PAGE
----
In World War I, submarine technology was in its infancy. One European country had a unique design, consisting of a steel tube that was so small the operator rode on top of it, not in it. An open-cockpit submarine as it were. SCUBA technology had not evolved to make this practical, so the model was quickly abandoned.
Enlarge that tube just a bit, and you have my home for 2 hours a day for the next 6 weeks: the SS HBC, or, a Hyper-Baric Chamber. The idea is that if you are in need of better healing than your body can provide on its own, you go in the chamber, put on an oxygen mask, they bring the pressure up to 2.4 atmospheres (the equivalent of being under water at a depth of 45 feet), and ram the oxygen into your system.
In my case, radiation therapy has robbed my jaw of the ability to heal after extraction of wisdom teeth, which my medico-dental crew has said is desperately required. It is scheduled for early February and the chances for healing will be enhanced with 20 dives before surgery and 10 dives after. Another voyager has had Type I diabetes since he was young, and has already lost one leg with another teetering on the edge. Another fellow traveler had an industrial accident. Two others were pretty quiet so I let it go.
Each dive takes about 2 hours. It takes about 10 minutes to bring the chamber to the requisite depth. You do not feel the pressure on your body, but your ears feel the change in pressure. I am lucky to have the ability to open my eustachian tubes at will, but I was still amazed at how quickly the pressure changed. They put a helmet on your head that looks like a clear plastic upside down pail, something out of a 1950’s sci fi movie. You then breathe pure oxygen for about a half an hour, then the pail comes off for 5 minutes as you get to take a break, back on for half an hour, another 5 minute break, then another half hour and back up to sea level.
Maggy is the Dive Master. She focused most of her time and attention on me since I was the newbie. The other 5 voyagers had already been there before and knew what to expect. She and I talked about the difference between the HBC, and the altitude chamber I had been in as a young pilot. She had a small rubber inflatable ball that she proudly displayed to me and asked me to watch as it collapsed in size during the dive, and later got back to normal size on the ascent. She is a Dive Master in the truest sense – she goes SCUBA diving too.
The process sounds simple, but outside there is a panel that looks like something out of NASA that is run by another operator.
They like the nautical analogy. They put stickers of fish on the walls of the chamber, and talk about dives, and depth, and descent, and ascent. The chamber is actually used for deep sea divers who get the bends and need to be brought back down to depth, and then brought up more slowly.
When the massive door was closed at the beginning with a loud clunk, I was glad I am not prone to claustrophobia. Immediately the sound level got loud as the motors pumped pressurized air into the chamber and oxygen into the helmets. They had a movie going on a small screen on one end of the chamber, but it was hard to hear the tv due to the other noises. I tried to read some books and newspapers I had brought, but the optics of the inflatable plastic helmet were horrible, and I started to get nausea and gave up. I watched the movie, which was not much better, but I managed to get through it all, and am hoping the next 29 dives will be better as I adjust to the sensations.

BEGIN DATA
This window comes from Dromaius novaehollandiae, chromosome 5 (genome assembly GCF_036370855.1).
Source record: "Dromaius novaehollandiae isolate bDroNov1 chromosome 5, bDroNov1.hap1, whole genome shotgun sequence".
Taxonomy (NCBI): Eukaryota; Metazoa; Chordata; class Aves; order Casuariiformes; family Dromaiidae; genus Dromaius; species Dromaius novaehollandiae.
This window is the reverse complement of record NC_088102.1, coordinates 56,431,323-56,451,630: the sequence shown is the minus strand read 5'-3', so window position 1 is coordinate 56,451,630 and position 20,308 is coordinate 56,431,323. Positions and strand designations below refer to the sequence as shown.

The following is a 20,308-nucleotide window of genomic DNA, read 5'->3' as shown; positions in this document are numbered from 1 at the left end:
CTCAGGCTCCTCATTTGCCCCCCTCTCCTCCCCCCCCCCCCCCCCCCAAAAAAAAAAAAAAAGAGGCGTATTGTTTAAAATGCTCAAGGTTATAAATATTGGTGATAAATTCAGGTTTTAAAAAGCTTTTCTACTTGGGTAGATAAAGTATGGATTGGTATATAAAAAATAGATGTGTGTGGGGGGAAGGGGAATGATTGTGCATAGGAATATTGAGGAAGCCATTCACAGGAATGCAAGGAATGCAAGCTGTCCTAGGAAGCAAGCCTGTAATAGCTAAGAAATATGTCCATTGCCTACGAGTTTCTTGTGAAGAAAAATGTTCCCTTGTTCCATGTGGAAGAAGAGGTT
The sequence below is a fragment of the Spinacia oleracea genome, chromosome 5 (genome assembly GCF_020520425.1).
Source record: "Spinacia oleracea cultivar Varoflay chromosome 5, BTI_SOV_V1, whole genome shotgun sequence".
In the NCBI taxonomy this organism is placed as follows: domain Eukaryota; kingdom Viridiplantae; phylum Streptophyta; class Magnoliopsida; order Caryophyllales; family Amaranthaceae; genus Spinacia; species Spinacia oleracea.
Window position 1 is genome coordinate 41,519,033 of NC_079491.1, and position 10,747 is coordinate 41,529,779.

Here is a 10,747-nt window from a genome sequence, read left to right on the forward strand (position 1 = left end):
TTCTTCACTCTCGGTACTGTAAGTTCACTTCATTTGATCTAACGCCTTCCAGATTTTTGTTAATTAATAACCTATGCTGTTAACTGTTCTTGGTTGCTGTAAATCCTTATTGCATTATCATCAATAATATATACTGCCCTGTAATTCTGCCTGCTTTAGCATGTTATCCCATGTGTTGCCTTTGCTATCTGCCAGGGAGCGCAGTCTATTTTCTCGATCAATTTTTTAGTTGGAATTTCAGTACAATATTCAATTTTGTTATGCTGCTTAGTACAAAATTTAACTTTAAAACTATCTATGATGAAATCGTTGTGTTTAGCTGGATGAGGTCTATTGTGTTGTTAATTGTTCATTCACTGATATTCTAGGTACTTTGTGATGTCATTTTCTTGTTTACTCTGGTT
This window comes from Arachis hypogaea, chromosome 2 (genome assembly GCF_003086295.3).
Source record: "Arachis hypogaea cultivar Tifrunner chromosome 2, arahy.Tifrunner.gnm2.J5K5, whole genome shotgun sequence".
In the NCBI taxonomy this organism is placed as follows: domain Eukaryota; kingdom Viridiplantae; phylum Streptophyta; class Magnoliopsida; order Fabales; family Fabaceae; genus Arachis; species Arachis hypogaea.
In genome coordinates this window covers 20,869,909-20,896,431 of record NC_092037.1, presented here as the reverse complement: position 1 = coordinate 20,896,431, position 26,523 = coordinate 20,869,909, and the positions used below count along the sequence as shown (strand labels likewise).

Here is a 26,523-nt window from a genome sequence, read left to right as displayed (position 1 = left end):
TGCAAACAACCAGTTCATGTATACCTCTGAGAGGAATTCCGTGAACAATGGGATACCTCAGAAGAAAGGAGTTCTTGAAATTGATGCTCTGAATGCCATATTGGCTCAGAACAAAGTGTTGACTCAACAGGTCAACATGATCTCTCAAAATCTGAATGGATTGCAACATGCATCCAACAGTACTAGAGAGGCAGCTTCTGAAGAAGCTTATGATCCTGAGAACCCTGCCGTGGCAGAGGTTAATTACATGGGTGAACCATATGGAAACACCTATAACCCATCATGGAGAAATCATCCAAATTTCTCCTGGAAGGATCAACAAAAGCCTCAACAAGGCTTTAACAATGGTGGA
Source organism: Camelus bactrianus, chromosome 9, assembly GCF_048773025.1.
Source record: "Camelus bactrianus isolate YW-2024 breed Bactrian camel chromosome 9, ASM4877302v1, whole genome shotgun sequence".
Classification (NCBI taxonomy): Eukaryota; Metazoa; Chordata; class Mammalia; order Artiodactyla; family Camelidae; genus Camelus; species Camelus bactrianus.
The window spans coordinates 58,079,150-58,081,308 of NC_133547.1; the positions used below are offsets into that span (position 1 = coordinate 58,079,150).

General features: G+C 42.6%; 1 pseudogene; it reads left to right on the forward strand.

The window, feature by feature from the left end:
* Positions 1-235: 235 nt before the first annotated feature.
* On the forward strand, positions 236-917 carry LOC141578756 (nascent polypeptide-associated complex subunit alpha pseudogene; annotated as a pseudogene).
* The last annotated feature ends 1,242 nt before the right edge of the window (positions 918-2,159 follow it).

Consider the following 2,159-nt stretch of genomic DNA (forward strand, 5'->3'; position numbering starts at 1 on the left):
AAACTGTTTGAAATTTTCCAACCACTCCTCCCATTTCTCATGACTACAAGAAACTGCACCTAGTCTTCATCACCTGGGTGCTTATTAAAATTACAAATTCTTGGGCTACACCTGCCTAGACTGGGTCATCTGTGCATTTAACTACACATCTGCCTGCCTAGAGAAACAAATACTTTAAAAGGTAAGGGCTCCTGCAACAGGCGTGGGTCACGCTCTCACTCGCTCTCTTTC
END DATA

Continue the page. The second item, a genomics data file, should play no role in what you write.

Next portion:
All in all though, given the choice I’d recommend Holland America for your next voyage.
14 thoughts on “My voyage on the SS HBC”
Well chronicled, my friend. Can you do an audible book in there?
No! You cannot bring anything metal into the chamber. No phone, no laptop, no earbuds, no nothing except your socks, shoes, undies (but no longjohns!) and their scrubs. Something or other about explosions in a 100% oxygen environment.
What a description, Ken! We are praying this oxygen gives your body loads of extra healing power for your surgery in February. And through it all, you maintain your wonderful sense of humor – Holland America indeed! Love you!
Thanks – love you back!
I love your sense of humor, Ken. I can tell you take this very seriously but a little levity helps the medicine go down, so to speak. I certainly hope and pray that this will be a successful journey for you. Thanks for the visual explanation as well. This helps to give an idea of what the ordeal is like. I appreciate your candor. Lori Wall
Our thots and prayers are with you Ken. You are one brave soul who has suffered much in life but you always remain positive and conquer whatever battle you face. You are a hero 😃. Victory is on the horizon.
Hugs from Bettie & Ron
Thanks Bettie, but the heroes are the medical team trying to keep me healthy. I’m just a pssenger.
Thanks for the tour, Ken! Very interesting honestly. I know that at some point this was an option for David which didn’t ever come about but I remember him talking about it. Have you in my prayers!
Thanks Holly and best to the family!
Jean & I continue to marvel at your ability to add humour to the most serious of medical challenges and to treat them as nothing more than a bothersome hangnail.
Our thoughts are with you and Carol and we look forward to the next time we are able to hug in person. In the meantime, share a virtual one from us.
Hugs gratefully received and reciprocated.
So happy you are writing again! Miss seeing you, but this helps a little…..:)
Will Nolan, CFA
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Aw thanks Will.